The United States District Court For the Northern District of Georgia has shed light on the pleadings standard applicable to damages allegations in non-compete cases where the basis of the federal court’s subject matter jurisdiction is diversity of citizenship. In Direct Response Products, Inc. v. Thomas, 2013 WL5890473 (N.D. Ga., Nov. 1, 2013), the Court granted a Motion to Dismiss based on the Complaint’s failure to plead damages properly.
Plaintiff Direct Response Products, Inc. (“Direct Response”) staged sales events for car dealerships and was compensated based on the number of cars a dealership sold at a given event. This was known as “Event Compensation.” Defendants worked for Direct Response as independent contractors to market the events to dealerships; Defendants and Direct Response agreed to split event compensation equally. The independent contractor agreement between Direct Response and Defendant also contained a six-month non-compete and non-disclosure provisions.
In January of 2013, Thomas terminated his independent contractor relationship with Direct Response. Direct Response then alleged that Thomas violated the Independent Contractor Agreement by working for one of its competitors and by using its confidential information in performing services for the competitor. Direct Response asserted claims for breach of contract and alleged that it had been damages in the amount of $205,588.80. It arrived at this sum by dividing in half the total Event Compensation received by the Defendants in 2012. From this amount, which represented six months’ Event Compensation in 2012, Direct Response alleged that it could derive an estimate of the Event Compensation received by Defendants during the six-month term of the non-compete.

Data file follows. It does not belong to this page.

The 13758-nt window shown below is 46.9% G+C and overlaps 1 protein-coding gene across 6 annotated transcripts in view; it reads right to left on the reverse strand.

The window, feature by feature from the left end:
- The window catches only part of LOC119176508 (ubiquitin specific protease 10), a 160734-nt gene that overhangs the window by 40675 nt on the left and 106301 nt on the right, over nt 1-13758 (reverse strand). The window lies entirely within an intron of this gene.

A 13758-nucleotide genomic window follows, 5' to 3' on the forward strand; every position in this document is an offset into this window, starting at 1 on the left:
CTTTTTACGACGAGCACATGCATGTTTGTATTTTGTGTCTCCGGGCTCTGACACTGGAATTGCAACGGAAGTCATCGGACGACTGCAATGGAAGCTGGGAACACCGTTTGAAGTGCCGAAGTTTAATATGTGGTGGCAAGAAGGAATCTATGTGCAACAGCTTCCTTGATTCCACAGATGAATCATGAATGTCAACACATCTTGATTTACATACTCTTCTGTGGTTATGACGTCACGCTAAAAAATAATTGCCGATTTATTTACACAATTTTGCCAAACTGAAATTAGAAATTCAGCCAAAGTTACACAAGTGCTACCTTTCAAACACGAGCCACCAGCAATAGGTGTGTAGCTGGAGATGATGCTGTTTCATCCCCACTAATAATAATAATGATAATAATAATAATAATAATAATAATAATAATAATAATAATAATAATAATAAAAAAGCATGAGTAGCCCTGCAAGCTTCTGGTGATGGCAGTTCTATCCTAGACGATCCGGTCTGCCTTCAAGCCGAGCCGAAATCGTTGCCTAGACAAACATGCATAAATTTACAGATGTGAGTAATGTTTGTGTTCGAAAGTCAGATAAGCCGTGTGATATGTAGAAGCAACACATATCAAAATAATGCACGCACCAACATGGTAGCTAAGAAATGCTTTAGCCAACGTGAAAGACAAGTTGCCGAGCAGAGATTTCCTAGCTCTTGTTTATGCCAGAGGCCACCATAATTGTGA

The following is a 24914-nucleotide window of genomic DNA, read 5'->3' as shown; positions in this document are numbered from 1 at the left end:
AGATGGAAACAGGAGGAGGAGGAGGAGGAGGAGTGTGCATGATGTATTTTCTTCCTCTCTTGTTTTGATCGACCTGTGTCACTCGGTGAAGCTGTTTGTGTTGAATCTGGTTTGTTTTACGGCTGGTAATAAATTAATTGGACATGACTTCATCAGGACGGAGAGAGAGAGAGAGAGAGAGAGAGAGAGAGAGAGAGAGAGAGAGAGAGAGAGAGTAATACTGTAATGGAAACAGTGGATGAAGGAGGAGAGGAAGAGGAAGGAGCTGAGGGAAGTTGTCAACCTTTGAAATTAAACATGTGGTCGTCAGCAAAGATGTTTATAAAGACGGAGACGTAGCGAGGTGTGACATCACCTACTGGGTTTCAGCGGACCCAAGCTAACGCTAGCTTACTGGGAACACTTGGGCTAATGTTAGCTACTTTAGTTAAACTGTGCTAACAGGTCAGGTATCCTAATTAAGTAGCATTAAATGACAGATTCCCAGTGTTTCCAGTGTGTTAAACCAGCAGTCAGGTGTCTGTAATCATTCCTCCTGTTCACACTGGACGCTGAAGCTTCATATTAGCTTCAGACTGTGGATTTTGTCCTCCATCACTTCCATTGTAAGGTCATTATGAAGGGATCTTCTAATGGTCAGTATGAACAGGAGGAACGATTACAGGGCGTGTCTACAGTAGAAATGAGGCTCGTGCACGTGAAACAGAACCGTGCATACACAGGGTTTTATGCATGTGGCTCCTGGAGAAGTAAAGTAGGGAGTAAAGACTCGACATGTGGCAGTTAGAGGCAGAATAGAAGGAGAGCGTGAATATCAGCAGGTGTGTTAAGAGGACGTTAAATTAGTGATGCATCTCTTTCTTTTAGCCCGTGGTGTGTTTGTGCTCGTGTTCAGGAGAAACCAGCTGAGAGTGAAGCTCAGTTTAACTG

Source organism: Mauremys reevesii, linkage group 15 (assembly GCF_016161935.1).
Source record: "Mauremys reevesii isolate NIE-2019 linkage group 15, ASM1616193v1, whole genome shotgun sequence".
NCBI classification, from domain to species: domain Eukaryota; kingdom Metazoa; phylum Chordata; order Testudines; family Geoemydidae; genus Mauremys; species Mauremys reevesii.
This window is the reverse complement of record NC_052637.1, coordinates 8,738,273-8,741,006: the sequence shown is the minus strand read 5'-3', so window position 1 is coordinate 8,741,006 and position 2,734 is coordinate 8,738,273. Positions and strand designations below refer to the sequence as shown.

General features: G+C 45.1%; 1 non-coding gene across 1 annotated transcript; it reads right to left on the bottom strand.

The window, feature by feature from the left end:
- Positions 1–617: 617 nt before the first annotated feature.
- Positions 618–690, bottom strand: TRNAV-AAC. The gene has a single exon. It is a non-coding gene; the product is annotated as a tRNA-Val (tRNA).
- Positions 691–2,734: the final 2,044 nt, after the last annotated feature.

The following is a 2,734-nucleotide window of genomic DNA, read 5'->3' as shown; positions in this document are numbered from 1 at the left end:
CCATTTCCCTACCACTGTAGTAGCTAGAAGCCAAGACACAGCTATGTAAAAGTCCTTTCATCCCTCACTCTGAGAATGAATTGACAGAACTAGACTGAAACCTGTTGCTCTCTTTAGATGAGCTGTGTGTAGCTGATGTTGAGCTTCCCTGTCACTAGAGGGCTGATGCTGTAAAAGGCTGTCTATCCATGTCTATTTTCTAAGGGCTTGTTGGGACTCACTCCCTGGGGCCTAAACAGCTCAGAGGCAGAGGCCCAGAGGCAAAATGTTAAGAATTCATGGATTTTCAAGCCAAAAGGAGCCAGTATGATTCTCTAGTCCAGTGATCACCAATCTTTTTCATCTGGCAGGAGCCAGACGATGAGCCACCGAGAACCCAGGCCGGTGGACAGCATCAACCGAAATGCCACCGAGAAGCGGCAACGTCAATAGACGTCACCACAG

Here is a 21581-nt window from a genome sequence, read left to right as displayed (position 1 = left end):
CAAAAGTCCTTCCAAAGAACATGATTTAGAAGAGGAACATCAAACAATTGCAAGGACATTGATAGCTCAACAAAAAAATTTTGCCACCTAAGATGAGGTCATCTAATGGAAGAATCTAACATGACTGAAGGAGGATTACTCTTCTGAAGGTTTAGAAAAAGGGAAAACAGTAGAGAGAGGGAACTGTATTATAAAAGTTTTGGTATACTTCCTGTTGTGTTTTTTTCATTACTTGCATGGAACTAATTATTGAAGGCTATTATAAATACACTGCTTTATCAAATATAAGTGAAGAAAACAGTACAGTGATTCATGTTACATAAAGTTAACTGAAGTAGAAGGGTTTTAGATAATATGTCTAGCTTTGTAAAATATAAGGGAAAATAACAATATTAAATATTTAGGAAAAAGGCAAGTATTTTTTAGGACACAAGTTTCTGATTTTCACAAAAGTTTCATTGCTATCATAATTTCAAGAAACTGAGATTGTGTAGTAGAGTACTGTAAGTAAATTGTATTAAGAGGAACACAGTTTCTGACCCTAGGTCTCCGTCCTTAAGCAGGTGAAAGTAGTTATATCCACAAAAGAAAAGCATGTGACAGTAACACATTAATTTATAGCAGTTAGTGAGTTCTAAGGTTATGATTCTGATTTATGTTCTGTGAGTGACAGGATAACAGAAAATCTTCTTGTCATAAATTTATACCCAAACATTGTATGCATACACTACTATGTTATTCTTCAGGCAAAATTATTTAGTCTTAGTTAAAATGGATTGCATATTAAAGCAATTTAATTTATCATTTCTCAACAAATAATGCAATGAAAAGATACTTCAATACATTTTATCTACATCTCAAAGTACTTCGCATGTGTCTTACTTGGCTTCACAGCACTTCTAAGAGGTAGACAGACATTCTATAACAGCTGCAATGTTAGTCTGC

Defendants moved to dismiss, arguing that the Complaint did not satisfy the federal amount-in-controversy requirement for diversity jurisdiction. Although the $205,588.80 amount claimed did exceed $75,000.00 as required, it was not clear that the amount claimed was adequately tied to the harm allegedly caused to Direct Response by Defendants. The Northern District of Georgia noted: “Plaintiff does not explain why the event compensation Defendants generated in six months in 2012 is related to the damages Plaintiff claims to have sustained in six months in 2013.” Id. at *3.
The Court went on to note that, in Georgia, the damages recoverable for breach of a restrictive covenant can include lost profits as well as damages for the loss of customers, the loss of employees, and the decreased value of the business property purchased in reliance on the covenant. In short, recoverable damages can include all damages incident to the breach. Id. Because the Event Compensation received by the Defendants during a six-month period in 2012 was not alleged to have been incident to the alleged breach of their non-competition covenant, the Court held that “Direct Response has not here alleged any lost profits, lost customers, or lost employees as a result of Defendant’s alleged breach.” Id. at 4. The Court went on to conclude that, because no damages as a result of the alleged breach had been alleged, the amount-in-controversy requirement was not satisfied. The Court therefore granted the Defendant’s Motion to Dismiss.
Litigants bringing claims in federal court based on diversity jurisdiction for the breach of a restrictive covenant, accordingly, must be diligent in properly alleging their damages in Federal Court. If the alleged damages are not sufficiently tied to the alleged breach, a Motion to Dismiss may be sustained on the grounds of a failure to meet the amount in controversy requirement.